Since November 2020, thousands of Indian farmers protested on the streets of New Delhi against Prime Minister Modi’s agricultural reforms. Despite the fact that the government opposes international interference, this seemingly local matter has international consequences.
Since November, thousands of farmers have encamped outside the Indian capital of New Delhi, as a sign of protest against Prime Minister Modi’s reforms on farming laws. The reforms include the removal of guaranteed minimum prices for agricultural products, with the purpose of further liberalising the country’s economy. While farmers claim that removal of state protection will open the doors to large private investors that will decrease the prices of local products, Modi advocates that it will support the country’s economy.
As international celebrities like Greta Thunberg or Rihanna manifested their support for the farmers, the Indian government accused them of promoting “neither accurate nor responsable” information and warned that the country will not tolerate any kind of international interference in Indian affairs. Although this has become a matter of sovereignty to Modi, the ongoing demonstrations will, in the long run, impact the rest of the world.
It Will Affect Supermarkets and Clothing Stores
India is the world’s larger producer, consumer and exporter of spices. According to the Indian Ministry of Commerce and Industry, the country is responsible for 68 percent of the spices on the world market. These range from pepper, chili, ginger, turmeric, coriander, cumin, garlic, curry powder and fennel, to the cardamom essential for Swedish cinnamon buns. On top of that, India ranks as the second largest producer of rice, wheat, cereals, fruits and vegetables behind China, and the world’s largest milk producer. according to India’s Agricultural & Processed Food Products Export Development Authority.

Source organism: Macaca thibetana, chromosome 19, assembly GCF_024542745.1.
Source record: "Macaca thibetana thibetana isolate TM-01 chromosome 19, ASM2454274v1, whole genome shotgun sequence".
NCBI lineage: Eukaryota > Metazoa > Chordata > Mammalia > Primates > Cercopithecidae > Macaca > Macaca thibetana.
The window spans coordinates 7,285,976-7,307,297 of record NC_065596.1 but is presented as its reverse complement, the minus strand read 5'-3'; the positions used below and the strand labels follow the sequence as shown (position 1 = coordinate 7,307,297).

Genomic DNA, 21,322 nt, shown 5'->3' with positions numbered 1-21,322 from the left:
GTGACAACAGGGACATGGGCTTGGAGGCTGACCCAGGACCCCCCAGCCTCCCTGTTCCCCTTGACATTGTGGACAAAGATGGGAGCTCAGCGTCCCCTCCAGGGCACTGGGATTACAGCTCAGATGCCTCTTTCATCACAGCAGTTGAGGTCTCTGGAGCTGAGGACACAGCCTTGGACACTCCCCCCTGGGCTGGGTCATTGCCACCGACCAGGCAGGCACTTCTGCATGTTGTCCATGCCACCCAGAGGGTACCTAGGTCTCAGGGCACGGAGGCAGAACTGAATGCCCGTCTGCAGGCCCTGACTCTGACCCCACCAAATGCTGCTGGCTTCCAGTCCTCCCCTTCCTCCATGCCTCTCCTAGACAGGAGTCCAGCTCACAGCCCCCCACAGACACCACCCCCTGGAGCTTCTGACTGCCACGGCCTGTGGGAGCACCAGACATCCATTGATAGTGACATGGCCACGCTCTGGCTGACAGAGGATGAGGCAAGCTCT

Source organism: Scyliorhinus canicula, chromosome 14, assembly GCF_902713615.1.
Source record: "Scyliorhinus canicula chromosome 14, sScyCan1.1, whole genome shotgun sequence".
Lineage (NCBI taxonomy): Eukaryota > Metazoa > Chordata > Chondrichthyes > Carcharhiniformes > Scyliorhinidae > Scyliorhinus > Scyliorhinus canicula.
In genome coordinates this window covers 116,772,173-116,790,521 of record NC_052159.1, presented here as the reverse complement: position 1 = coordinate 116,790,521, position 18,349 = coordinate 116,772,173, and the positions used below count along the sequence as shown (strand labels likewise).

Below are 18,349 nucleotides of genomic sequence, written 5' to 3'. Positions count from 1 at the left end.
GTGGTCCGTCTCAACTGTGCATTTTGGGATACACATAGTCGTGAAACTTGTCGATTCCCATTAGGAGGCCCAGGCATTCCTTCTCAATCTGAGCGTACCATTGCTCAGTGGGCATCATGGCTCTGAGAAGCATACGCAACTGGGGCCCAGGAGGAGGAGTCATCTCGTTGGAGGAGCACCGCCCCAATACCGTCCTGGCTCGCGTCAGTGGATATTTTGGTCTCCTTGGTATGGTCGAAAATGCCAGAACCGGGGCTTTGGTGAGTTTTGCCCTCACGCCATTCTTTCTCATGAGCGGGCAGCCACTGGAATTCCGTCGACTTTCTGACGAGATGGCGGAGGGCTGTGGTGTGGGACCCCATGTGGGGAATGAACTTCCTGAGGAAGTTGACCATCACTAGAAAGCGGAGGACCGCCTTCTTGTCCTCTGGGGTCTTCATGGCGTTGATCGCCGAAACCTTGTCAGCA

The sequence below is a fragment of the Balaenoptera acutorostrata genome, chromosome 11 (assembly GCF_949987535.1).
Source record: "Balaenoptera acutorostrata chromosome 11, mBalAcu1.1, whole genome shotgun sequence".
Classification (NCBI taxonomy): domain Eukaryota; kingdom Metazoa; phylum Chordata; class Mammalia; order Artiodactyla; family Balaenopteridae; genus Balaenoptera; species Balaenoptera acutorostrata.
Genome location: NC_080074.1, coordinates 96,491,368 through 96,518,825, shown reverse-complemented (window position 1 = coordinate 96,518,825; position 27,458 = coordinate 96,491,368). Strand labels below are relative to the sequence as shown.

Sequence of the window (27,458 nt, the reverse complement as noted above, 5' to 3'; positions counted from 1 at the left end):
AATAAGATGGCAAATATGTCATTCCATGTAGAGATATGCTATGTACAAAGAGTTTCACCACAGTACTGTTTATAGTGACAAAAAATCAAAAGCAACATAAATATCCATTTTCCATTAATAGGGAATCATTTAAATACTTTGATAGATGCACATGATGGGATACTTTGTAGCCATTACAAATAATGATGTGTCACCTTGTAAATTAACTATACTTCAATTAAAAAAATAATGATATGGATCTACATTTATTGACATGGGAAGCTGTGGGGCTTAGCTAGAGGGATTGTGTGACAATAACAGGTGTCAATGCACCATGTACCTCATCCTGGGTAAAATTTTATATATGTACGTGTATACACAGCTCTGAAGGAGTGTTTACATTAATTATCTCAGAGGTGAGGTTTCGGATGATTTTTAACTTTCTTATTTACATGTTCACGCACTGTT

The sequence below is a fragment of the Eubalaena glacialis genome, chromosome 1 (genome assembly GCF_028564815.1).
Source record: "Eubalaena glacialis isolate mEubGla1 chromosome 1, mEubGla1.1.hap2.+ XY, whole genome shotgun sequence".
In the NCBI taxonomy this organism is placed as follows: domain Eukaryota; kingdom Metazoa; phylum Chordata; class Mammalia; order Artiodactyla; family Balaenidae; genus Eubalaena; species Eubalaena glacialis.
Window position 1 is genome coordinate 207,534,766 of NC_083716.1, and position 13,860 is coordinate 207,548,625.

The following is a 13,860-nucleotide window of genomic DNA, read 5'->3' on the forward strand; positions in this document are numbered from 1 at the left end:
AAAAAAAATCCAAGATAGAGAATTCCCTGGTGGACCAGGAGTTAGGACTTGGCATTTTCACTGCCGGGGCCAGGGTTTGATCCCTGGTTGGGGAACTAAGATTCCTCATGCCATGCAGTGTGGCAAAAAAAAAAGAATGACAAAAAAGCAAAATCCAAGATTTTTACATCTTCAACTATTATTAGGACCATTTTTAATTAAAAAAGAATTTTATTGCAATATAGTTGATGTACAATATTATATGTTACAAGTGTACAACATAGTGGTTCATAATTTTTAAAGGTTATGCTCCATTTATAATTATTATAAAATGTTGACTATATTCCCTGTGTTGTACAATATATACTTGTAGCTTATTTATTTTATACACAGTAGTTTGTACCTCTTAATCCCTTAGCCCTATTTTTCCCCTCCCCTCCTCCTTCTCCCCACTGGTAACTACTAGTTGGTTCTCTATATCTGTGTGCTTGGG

Most of these products come from the states of Punjab, Haryana and Delhi, where the protests are taking place. As the farmers advocate that they will not stop protesting until Modi changes his mind, supermarkets around the world will have to find alternative producers to fulfill the demand of their customers.
All the more, according to the United States Department of Agriculture, 40 percent of the world’s cotton comes from India. This means that the probability of possessing a piece of clothing “made in India” is rather high. However, a cotton deficit will have the effect of increasing its price, and with it the one of its derivative products. Therefore, this protest that is taking place on the other side of the world may have heavy consequences on the cost of many clothing items sold in Europe.
In a globalised economy, strikes in the agricultural sector abroad can therefore have major impacts on a global scale. Although Modi wishes that the farmers’ protest remains an internal issue, its impact will be felt all over the world, from Sweden to China.